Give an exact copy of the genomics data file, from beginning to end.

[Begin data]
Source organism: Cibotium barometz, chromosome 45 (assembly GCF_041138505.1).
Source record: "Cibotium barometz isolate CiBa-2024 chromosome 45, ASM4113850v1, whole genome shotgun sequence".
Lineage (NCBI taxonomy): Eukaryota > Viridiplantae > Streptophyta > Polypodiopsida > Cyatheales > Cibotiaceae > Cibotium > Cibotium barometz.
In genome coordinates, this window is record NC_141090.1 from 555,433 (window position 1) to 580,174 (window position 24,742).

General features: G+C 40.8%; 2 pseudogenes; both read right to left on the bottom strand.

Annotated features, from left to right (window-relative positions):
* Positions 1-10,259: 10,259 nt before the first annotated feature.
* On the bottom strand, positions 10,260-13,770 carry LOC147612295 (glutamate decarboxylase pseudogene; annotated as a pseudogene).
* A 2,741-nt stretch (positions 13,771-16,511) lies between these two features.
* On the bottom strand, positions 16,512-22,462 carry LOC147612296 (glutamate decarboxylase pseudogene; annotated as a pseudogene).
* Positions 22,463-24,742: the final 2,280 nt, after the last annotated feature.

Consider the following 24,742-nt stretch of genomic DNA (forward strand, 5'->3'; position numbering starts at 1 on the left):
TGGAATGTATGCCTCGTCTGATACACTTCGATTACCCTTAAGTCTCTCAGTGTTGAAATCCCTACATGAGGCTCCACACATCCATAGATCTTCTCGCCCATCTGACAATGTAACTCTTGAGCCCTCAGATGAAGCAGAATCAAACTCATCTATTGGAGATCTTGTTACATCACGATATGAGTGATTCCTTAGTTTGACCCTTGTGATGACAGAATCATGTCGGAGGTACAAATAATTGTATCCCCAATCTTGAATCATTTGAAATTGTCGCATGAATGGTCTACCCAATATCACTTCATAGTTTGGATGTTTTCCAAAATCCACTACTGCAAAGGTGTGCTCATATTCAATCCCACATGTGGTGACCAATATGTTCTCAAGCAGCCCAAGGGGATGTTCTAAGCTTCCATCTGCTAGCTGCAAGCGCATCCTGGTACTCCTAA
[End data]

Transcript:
Source organism: Cibotium barometz, chromosome 45 (assembly GCF_041138505.1).
Source record: "Cibotium barometz isolate CiBa-2024 chromosome 45, ASM4113850v1, whole genome shotgun sequence".
Lineage (NCBI taxonomy): Eukaryota > Viridiplantae > Streptophyta > Polypodiopsida > Cyatheales > Cibotiaceae > Cibotium > Cibotium barometz.
In genome coordinates, this window is record NC_141090.1 from 555,433 (window position 1) to 580,174 (window position 24,742).

General features: G+C 40.8%; 2 pseudogenes; both read right to left on the bottom strand.

Annotated features, from left to right (window-relative positions):
* Positions 1-10,259: 10,259 nt before the first annotated feature.
* On the bottom strand, positions 10,260-13,770 carry LOC147612295 (glutamate decarboxylase pseudogene; annotated as a pseudogene).
* A 2,741-nt stretch (positions 13,771-16,511) lies between these two features.
* On the bottom strand, positions 16,512-22,462 carry LOC147612296 (glutamate decarboxylase pseudogene; annotated as a pseudogene).
* Positions 22,463-24,742: the final 2,280 nt, after the last annotated feature.

Consider the following 24,742-nt stretch of genomic DNA (forward strand, 5'->3'; position numbering starts at 1 on the left):
TGGAATGTATGCCTCGTCTGATACACTTCGATTACCCTTAAGTCTCTCAGTGTTGAAATCCCTACATGAGGCTCCACACATCCATAGATCTTCTCGCCCATCTGACAATGTAACTCTTGAGCCCTCAGATGAAGCAGAATCAAACTCATCTATTGGAGATCTTGTTACATCACGATATGAGTGATTCCTTAGTTTGACCCTTGTGATGACAGAATCATGTCGGAGGTACAAATAATTGTATCCCCAATCTTGAATCATTTGAAATTGTCGCATGAATGGTCTACCCAATATCACTTCATAGTTTGGATGTTTTCCAAAATCCACTACTGCAAAGGTGTGCTCATATTCAATCCCACATGTGGTGACCAATATGTTCTCAAGCAGCCCAAGGGGATGTTCTAAGCTTCCATCTGCTAGCTGCAAGCGCATCCTGGTACTCCTAA